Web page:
Tyler Cowen writes,
Prices are sticky, AD is falling, and almost all of the adjustment is in quantities. Yet this still doesn’t explain why prices are inching up, and furthermore it is grossly at variance with the actual empirical literature on price stickiness (much neglected in the blogosphere I should add), which is not nearly as strong as wage stickiness.
This is one of several explanations Tyler finds unsatisfactory for the fact that unemployment is so high in Greece and yet inflation is still greater than zero there. In a follow-up, he writes,
For a simple point of comparison, the rate of U.S. price deflation in 1932 was greater than ten percent with overall deflation running at about twenty-five percent over a period of a few years. More recently, Japan had nine straight years of core CPI deflation and Greece cannot even manage anything close to that. Just what is the Greek Phillips Curve supposed to look like?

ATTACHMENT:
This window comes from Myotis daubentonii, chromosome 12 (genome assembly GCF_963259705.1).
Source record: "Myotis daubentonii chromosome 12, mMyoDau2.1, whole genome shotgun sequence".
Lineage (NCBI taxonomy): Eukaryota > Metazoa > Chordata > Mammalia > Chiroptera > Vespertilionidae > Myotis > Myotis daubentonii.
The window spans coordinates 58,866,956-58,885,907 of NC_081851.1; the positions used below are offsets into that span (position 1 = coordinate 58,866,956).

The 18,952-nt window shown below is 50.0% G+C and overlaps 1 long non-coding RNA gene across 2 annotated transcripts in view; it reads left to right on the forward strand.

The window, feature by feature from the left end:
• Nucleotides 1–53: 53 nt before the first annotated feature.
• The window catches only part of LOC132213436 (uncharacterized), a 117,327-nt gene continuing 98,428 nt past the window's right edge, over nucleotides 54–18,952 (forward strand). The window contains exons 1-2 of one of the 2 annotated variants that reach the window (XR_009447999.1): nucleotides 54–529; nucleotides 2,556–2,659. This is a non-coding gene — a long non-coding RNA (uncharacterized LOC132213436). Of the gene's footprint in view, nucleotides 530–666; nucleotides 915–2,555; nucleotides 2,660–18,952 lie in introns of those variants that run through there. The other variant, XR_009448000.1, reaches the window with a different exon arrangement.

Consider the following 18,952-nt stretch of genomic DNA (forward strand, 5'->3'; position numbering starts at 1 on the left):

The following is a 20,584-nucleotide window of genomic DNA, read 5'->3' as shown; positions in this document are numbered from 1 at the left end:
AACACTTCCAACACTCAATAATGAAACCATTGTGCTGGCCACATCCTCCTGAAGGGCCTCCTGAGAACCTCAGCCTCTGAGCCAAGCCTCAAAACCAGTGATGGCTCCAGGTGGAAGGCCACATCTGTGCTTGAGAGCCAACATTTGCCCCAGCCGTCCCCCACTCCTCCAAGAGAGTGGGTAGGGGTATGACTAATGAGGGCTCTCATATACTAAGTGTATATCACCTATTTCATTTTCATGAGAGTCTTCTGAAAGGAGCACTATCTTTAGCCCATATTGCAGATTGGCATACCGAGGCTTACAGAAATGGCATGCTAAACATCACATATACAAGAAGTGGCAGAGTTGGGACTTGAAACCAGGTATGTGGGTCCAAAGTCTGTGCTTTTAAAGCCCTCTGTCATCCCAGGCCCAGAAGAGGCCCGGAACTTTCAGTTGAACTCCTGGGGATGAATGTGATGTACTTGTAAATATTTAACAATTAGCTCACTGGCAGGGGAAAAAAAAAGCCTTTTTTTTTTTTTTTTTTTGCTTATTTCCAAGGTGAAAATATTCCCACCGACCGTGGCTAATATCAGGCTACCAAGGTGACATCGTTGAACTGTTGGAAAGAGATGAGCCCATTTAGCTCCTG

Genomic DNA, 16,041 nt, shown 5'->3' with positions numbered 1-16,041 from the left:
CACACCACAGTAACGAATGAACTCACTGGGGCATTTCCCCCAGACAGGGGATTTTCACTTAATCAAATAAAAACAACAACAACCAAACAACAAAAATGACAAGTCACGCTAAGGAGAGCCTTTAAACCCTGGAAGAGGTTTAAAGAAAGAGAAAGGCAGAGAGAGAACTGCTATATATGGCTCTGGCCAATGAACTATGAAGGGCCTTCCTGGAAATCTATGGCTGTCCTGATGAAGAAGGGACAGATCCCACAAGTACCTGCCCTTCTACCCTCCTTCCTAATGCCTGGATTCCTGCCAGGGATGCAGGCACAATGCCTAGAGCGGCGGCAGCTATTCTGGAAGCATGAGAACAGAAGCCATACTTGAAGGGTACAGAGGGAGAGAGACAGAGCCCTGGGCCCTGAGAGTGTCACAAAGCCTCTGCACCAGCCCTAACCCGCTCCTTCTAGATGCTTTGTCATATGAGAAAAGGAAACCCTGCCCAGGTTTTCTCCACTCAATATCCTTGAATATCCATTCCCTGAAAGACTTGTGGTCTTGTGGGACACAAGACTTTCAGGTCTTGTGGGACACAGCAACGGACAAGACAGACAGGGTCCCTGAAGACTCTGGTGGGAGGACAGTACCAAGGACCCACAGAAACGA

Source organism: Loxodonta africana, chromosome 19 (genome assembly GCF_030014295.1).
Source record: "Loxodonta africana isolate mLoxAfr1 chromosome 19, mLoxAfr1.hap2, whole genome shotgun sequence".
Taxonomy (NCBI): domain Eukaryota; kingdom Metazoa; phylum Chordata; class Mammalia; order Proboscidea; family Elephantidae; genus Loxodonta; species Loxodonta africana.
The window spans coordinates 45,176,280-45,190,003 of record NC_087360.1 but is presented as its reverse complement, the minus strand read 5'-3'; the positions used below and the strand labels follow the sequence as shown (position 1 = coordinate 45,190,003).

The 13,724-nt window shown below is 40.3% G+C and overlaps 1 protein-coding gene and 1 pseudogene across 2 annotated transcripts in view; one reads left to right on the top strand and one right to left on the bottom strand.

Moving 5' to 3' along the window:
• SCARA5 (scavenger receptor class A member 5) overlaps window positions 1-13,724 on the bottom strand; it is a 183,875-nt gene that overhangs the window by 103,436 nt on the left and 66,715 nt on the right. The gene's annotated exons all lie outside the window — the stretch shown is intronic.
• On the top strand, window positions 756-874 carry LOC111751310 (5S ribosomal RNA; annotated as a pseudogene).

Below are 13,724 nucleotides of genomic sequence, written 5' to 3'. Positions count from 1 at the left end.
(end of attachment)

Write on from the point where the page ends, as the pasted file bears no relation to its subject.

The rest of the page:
I recommend a recent article by Marga Peeter and Ard den Reijer. I may be confused about what I am reading, but it appears to me that the Phillips Curve in Greece shifted adversely over a period of a decade. To put this another way, the natural rate of unemployment in Greece may be quite high.
If my reading is correct, then aggregate demand policies, including converting to a cheaper currency, would not do much for Greece. If workers’ reservation wages are high relative to productivity, you are going to have a lot of unemployment.